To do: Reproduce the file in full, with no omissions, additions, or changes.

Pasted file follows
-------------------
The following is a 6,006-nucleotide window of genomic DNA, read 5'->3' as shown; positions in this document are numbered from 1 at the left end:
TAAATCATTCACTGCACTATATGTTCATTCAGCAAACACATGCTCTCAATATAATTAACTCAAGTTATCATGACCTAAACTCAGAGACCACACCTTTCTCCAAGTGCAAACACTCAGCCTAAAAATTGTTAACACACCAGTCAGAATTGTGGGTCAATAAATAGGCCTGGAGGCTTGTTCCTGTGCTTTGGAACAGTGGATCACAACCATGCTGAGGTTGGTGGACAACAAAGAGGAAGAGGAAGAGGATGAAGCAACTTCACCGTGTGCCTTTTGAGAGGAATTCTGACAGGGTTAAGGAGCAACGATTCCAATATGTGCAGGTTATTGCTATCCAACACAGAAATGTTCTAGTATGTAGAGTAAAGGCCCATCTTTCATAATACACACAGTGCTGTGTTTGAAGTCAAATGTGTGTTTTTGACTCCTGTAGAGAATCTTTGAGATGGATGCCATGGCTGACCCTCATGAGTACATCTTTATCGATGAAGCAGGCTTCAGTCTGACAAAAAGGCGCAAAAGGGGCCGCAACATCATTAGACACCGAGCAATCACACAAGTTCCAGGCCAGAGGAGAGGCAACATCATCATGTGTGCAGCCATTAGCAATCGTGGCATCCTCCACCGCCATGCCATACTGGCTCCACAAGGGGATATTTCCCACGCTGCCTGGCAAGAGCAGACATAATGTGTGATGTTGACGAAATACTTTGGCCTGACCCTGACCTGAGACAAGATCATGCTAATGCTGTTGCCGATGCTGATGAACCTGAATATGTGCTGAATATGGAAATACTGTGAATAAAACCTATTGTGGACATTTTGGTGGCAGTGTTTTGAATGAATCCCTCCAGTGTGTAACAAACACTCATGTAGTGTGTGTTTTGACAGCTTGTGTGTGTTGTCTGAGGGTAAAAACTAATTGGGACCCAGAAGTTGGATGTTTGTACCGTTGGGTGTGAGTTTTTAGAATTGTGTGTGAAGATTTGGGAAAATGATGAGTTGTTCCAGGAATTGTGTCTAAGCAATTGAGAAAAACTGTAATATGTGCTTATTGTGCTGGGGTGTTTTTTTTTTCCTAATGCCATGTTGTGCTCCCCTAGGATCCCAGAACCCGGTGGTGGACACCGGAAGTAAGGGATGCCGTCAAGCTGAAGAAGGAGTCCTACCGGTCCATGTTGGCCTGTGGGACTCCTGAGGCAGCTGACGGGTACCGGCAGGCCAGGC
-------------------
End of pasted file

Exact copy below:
The following is a 6,006-nucleotide window of genomic DNA, read 5'->3' as shown; positions in this document are numbered from 1 at the left end:
TAAATCATTCACTGCACTATATGTTCATTCAGCAAACACATGCTCTCAATATAATTAACTCAAGTTATCATGACCTAAACTCAGAGACCACACCTTTCTCCAAGTGCAAACACTCAGCCTAAAAATTGTTAACACACCAGTCAGAATTGTGGGTCAATAAATAGGCCTGGAGGCTTGTTCCTGTGCTTTGGAACAGTGGATCACAACCATGCTGAGGTTGGTGGACAACAAAGAGGAAGAGGAAGAGGATGAAGCAACTTCACCGTGTGCCTTTTGAGAGGAATTCTGACAGGGTTAAGGAGCAACGATTCCAATATGTGCAGGTTATTGCTATCCAACACAGAAATGTTCTAGTATGTAGAGTAAAGGCCCATCTTTCATAATACACACAGTGCTGTGTTTGAAGTCAAATGTGTGTTTTTGACTCCTGTAGAGAATCTTTGAGATGGATGCCATGGCTGACCCTCATGAGTACATCTTTATCGATGAAGCAGGCTTCAGTCTGACAAAAAGGCGCAAAAGGGGCCGCAACATCATTAGACACCGAGCAATCACACAAGTTCCAGGCCAGAGGAGAGGCAACATCATCATGTGTGCAGCCATTAGCAATCGTGGCATCCTCCACCGCCATGCCATACTGGCTCCACAAGGGGATATTTCCCACGCTGCCTGGCAAGAGCAGACATAATGTGTGATGTTGACGAAATACTTTGGCCTGACCCTGACCTGAGACAAGATCATGCTAATGCTGTTGCCGATGCTGATGAACCTGAATATGTGCTGAATATGGAAATACTGTGAATAAAACCTATTGTGGACATTTTGGTGGCAGTGTTTTGAATGAATCCCTCCAGTGTGTAACAAACACTCATGTAGTGTGTGTTTTGACAGCTTGTGTGTGTTGTCTGAGGGTAAAAACTAATTGGGACCCAGAAGTTGGATGTTTGTACCGTTGGGTGTGAGTTTTTAGAATTGTGTGTGAAGATTTGGGAAAATGATGAGTTGTTCCAGGAATTGTGTCTAAGCAATTGAGAAAAACTGTAATATGTGCTTATTGTGCTGGGGTGTTTTTTTTTTCCTAATGCCATGTTGTGCTCCCCTAGGATCCCAGAACCCGGTGGTGGACACCGGAAGTAAGGGATGCCGTCAAGCTGAAGAAGGAGTCCTACCGGTCCATGTTGGCCTGTGGGACTCCTGAGGCAGCTGACGGGTACCGGCAGGCCAGGC